Board of Trustees votes on fiscal 2023 budget

Sara Marshall and Allison Cohen

On Nov. 12, 2021, President Kathy Murray and Board of Trustees Chair Joe Davis sent an email to the Whitman community outlining the proposals voted on by the Board of Trustees for the 2023 fiscal budget.

In the spring of 2021, The Wire reported on the Whitman community’s protests over the FSR in a series of articles titled “Students mobilize to protest the FSR,” “Budgets are statements of values”: Whitman community continues to protest the FSR” and “Students and alumni frustrated by President Murray’s characterization of FSR backlash as ‘misunderstandings’.”

These articles highlighted student, faculty and alumni concerns over the cuts made by the spring 2021 Financial Sustainability Review (FSR) with relation to budgetary reductions and the impact of COVID-19 on financial aid. 

President Murray addressed some of these anxieties earlier this week.

“The Financial Sustainability Review really cut only about 5 percent out of the operating budget of Whitman College and, considering the kind of systemic budget issues we were looking at, they were not huge or damaging cuts to the college, and so I feel like we’re in a good spot,” Murray said. “We now have some money we can reinvest in new programs, new areas that we know students are interested in and the faculty are hard at work on those right now, and so that excites me that we can actually think about doing some new things that we’ve just not had any money to do. So, it was partly about cutting some things, it was also partly about freeing up some money to reinvest.”

President Murray said the FSR was not a response to the COVID-19 pandemic.

“The salary and retirement contribution decisions we made a year ago were about COVID-19. The FSR was not. Those were decisions that we were going to have to make and I thought we would make them over the course of three more years that I had originally planned to stay. COVID just accelerated all of that,” Murray said.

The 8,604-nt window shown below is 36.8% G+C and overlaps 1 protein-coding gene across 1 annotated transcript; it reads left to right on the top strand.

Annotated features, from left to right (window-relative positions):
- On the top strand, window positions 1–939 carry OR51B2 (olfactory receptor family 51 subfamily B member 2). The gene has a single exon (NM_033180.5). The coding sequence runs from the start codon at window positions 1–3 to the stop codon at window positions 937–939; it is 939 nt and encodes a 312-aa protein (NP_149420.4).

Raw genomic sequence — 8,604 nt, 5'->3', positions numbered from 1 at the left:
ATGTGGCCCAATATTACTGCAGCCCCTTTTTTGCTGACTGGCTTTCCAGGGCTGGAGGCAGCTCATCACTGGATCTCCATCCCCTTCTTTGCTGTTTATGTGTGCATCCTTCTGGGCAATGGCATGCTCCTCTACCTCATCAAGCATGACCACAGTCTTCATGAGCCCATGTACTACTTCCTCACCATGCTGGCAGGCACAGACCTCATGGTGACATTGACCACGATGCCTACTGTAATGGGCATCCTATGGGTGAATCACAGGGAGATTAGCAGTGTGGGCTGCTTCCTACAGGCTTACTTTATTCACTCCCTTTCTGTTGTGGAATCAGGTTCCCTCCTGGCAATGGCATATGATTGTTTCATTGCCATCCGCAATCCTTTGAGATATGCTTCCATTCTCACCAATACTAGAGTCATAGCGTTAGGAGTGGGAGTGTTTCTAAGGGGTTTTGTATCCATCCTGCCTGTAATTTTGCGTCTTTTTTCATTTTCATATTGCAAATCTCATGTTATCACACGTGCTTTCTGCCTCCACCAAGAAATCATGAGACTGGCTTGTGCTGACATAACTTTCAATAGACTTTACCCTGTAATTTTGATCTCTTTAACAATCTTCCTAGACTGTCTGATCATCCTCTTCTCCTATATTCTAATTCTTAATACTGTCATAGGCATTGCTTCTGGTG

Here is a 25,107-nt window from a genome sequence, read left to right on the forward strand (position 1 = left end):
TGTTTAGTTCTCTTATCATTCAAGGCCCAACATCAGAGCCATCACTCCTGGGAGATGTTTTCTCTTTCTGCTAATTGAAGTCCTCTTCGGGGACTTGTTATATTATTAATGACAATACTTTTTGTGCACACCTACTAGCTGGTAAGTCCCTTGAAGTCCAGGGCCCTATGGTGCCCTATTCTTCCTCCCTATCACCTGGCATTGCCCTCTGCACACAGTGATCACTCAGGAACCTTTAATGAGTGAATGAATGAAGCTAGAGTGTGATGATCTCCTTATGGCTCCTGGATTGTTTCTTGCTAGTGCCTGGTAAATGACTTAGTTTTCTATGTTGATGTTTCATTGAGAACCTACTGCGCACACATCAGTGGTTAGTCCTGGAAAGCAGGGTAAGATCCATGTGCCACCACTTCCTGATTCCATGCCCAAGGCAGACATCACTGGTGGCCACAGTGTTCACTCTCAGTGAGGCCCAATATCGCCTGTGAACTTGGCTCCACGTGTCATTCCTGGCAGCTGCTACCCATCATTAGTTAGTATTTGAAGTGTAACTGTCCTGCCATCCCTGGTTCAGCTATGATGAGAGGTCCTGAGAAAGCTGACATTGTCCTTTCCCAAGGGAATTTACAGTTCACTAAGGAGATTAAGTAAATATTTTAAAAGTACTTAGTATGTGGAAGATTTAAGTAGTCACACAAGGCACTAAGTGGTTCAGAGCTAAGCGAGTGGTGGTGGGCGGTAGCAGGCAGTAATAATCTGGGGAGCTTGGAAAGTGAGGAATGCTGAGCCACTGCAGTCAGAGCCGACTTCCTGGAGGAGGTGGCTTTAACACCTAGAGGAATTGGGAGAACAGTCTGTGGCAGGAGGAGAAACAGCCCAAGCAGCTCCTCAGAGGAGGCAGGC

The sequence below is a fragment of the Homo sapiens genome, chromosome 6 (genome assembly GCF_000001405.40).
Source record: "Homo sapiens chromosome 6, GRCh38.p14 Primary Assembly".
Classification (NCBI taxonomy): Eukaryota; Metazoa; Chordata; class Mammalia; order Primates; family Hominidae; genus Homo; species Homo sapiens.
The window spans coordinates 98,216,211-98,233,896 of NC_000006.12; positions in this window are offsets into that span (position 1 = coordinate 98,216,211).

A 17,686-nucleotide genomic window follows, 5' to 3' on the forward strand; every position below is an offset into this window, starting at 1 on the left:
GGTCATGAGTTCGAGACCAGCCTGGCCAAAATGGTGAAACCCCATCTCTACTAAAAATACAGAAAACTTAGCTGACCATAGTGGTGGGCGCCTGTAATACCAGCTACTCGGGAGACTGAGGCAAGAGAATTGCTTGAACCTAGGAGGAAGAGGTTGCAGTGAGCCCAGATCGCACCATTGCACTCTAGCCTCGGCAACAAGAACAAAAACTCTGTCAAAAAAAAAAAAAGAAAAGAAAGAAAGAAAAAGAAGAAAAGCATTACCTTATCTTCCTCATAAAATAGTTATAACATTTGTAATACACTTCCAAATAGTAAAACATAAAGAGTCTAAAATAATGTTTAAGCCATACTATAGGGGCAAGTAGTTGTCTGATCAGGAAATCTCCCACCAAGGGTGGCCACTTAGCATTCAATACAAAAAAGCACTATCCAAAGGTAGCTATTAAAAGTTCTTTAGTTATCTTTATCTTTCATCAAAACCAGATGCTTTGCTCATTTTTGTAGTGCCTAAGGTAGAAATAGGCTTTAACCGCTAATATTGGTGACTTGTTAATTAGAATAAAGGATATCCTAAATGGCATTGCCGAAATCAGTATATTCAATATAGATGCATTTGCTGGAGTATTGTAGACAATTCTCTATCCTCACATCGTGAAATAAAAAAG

The email stated that the Board voted for a 3-5 percent tuition increase. The current tuition rate for Whitman students sits at $71,182. A 3-5 percent increase would mean an increase of around $3,000 per year.

The Board also introduced a new planned student discount rate of between 50 percent and 52 percent for the incoming class of 2023. A new student discount rate refers to the average student financial aid package divided by full fees for tuition, room and board. 

This 2023 figure stands slightly higher than the overall discount rate of current Whitman students. According to President Murray, the student discount rate has gone up with each entering class.

“It’s only there for the new class because we promised with the returning students that unless your financial situation, your family situation changes, we’re going to continue your aid and so that’s a more predictable number than the incoming class,” Murray said, referencing Whitman’s Early Financial Aid Guarantee.

The Board of Trustees also discussed adjusting faculty and staff compensation to match current and projected economic conditions.

“Our original proposal that we took to the on-campus budget advisory committee was to [the increase] be between 3 percent and 6 percent, and the Board said that’s not enough, and I was thrilled. I never imagined I was going to hear those words out of the Board, but they said 5 percent has to be the absolute bottom because that’s where inflation is sitting right now,” Murray said. 

Two decisions from the FSR were adjusted after concerns were raised by faculty. These concerns were detailed in another Wire article, titled “Missing the forest for the trees”: FSR incites faculty anger over Humanities cuts.

The Whitman Chapter of the American Association of University Professors—an advocacy chapter—released a “Call to Action” letter in Nov. 2020. 

An excerpt from the letter shared on the group’s Instagram stated that “the WCAAUP is concerned that our model of shared governance is being eroded by the recent pattern of major decisions (cuts to retirement contributions, elimination of multi-year contracts for contingent faculty and suspension of sabbatical leaves for tenured faculty, for example),” they wrote on their Instagram account.  

In response, the Board approved recommendations to allow faculty who choose to teach for six years the ability to apply for a one-semester sabbatical at full pay. Additionally, the Board changed eligibility for senior non-tenure-track faculty to two-year rolling appointments, as opposed to one-year appointments.

The Board’s recent decisions shape the future of the college’s funding priorities as it moves forward into the next fiscal years.